Real Christmas Trees – Essential Safety Tips

I recently saw the above fire safety video which gives a shocking demonstration of the dangers of a real Christmas tree catching fire. The video shows two living room fires filmed in a laboratory – the rooms are fully furnished but have one open wall to allow filming. The first section shows a fire developing in an everyday living room, and the second shows the spread of a fire from a real Christmas tree. As the video shows, if your Christmas tree catches fire it will very quickly escalate much more rapidly. With that in mind, I decided this would be a good time to go over some essential safety tips for real Christmas trees.

Where To Put Your Christmas Tree

Make sure your Christmas tree isn’t blocking doorways, and that it is situated somewhere it is unlikely to get bumped into or knocked over. Think about the location of electrical sockets as well – you don’t want your fairy light cable to be within reach of children and pets or to turn into a tripwire which could cause someone to fall or pull the tree over. Keep your real Christmas tree away from heat sources – this includes working fireplaces, wood burning stoves, gas or electric fires, radiators and direct sunlight. This isn’t just about preventing the tree from shedding needles – if the tree dries out it becomes a more serious fire hazard.

Don’t Let Your Christmas Tree Dry Out

The wood of a real Christmas tree is very resinous, so it will catch fire easily as well as burning hot and fast. The lower the moisture content, the easier it is for the tree to catch fire and the faster it will burn. An average sized Christmas tree can need up to a gallon of water per day to stop it drying out, and dried sap  can quickly form a seal which prevents the tree from absorbing water. Make a fresh cut at the base so the tree can take in water and refill the water container every day, making sure the water level doesn’t drop below the cut surface.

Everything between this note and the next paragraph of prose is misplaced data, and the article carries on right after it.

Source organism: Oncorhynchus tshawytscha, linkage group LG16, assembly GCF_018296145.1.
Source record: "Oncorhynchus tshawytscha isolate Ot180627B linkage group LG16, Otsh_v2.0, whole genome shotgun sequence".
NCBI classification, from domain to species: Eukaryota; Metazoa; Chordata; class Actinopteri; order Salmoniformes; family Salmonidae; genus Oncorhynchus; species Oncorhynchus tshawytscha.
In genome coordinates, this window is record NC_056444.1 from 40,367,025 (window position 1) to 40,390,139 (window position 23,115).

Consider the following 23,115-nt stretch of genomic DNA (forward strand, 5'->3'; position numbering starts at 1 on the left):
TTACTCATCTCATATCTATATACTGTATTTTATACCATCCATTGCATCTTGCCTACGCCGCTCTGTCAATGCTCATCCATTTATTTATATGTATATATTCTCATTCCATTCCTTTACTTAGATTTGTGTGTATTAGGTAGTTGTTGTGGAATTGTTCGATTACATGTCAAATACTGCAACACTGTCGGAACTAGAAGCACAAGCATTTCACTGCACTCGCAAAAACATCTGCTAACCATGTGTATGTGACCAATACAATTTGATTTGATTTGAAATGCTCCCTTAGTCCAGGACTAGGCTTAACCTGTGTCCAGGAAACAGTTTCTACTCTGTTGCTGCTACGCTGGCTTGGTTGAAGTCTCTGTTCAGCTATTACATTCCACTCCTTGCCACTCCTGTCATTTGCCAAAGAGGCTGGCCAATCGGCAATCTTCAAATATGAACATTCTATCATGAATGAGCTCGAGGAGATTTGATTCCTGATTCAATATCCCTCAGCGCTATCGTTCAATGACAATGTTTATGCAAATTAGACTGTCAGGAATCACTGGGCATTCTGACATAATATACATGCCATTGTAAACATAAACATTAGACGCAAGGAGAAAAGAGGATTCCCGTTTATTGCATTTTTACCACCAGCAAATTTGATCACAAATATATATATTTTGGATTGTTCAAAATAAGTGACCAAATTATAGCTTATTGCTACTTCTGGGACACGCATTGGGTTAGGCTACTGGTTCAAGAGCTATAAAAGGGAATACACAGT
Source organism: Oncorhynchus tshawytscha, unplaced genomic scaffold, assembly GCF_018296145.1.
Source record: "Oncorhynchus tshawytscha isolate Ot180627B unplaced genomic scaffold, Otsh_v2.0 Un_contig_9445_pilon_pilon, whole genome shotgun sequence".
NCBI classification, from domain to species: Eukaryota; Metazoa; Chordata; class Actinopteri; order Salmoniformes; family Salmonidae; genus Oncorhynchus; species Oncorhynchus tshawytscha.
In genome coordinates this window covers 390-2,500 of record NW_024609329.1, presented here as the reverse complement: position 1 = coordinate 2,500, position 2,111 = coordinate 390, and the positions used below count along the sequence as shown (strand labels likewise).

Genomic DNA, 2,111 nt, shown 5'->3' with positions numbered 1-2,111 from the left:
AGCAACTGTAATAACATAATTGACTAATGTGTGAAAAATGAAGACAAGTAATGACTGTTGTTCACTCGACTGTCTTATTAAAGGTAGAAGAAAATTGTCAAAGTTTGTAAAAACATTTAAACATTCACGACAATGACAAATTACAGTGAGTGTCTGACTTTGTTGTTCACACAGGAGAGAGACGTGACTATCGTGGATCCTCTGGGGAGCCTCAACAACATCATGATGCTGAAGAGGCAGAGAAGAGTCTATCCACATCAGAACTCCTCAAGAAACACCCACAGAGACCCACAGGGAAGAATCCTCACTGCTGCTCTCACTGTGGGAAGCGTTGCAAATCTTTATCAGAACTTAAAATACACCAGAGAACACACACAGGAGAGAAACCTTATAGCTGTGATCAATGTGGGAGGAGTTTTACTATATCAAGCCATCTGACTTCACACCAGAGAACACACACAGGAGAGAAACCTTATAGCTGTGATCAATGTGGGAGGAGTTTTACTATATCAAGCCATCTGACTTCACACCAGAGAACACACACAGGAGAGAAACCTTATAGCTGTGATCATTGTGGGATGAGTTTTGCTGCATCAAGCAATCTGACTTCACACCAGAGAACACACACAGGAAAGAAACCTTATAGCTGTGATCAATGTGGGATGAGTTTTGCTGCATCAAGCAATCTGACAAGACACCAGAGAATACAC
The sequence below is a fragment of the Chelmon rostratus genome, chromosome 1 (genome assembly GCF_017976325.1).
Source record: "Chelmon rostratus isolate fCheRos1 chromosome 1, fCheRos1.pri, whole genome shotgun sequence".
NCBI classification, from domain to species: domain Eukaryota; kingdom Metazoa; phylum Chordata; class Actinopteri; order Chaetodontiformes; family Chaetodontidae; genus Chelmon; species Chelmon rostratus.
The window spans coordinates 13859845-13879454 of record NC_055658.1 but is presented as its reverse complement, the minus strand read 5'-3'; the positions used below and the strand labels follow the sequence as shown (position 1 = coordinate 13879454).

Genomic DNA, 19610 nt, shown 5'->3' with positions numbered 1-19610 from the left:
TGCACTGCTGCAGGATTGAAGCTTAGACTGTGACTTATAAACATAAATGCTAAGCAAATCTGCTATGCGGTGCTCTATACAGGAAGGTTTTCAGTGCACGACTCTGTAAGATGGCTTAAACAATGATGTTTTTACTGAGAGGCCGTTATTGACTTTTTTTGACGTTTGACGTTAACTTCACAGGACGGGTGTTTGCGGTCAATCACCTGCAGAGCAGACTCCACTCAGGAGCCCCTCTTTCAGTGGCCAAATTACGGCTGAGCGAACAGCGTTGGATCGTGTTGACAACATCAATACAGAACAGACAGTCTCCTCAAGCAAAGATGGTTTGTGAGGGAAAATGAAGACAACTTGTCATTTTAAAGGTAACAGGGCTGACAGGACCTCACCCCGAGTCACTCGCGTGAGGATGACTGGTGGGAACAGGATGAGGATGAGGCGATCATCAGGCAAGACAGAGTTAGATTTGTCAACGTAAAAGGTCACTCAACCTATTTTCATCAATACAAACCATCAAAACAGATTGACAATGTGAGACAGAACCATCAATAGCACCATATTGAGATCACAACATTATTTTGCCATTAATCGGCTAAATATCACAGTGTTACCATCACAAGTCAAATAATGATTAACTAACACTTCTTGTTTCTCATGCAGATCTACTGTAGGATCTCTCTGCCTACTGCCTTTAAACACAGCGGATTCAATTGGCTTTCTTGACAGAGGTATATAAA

Look After Your Lights

No Christmas tree is complete without garlands of fairy lights, but the heat from the lights has an unwelcome drying affect which can be minimised by using miniature lights or even LED lights and turning them off when nobody is in the room to enjoy the tree. Always check before use for frayed or broken cables and damaged bulbs or sockets. It’s better to replace a set of faulty or damaged lights than to use them and risk starting a fire. Also make sure you don’t overload electrical sockets, and turn the lights off at night.

General Fire Safety

It’s always a good idea to close doors at night – should a fire start this will slow down the spread of smoke and flames. Make sure your smoke alarms are working, and fit some if you haven’t done so already. Over the Christmas period your living room is more likely to get cluttered with flammable material than normal, so tidy up regularly especially last thing at night. If you use candles make sure they are sited on a heat-resistant surface out of reach of children and pets, and that you put them out before leaving the room unattended or going to bed.

Disposing Of Your Christmas Tree

Once Christmas is over and the decorations are taken down dispose of your tree promptly. If you have a working fireplace or a wood burning stove it is tempting to cut up your Christmas tree and burn it. This isn’t the best way to dispose of the tree though as the wood can burn explosively. If you have a garden chipper you could shred the tree to use as mulch, or alternately take it to the garden waste section of your local tip.

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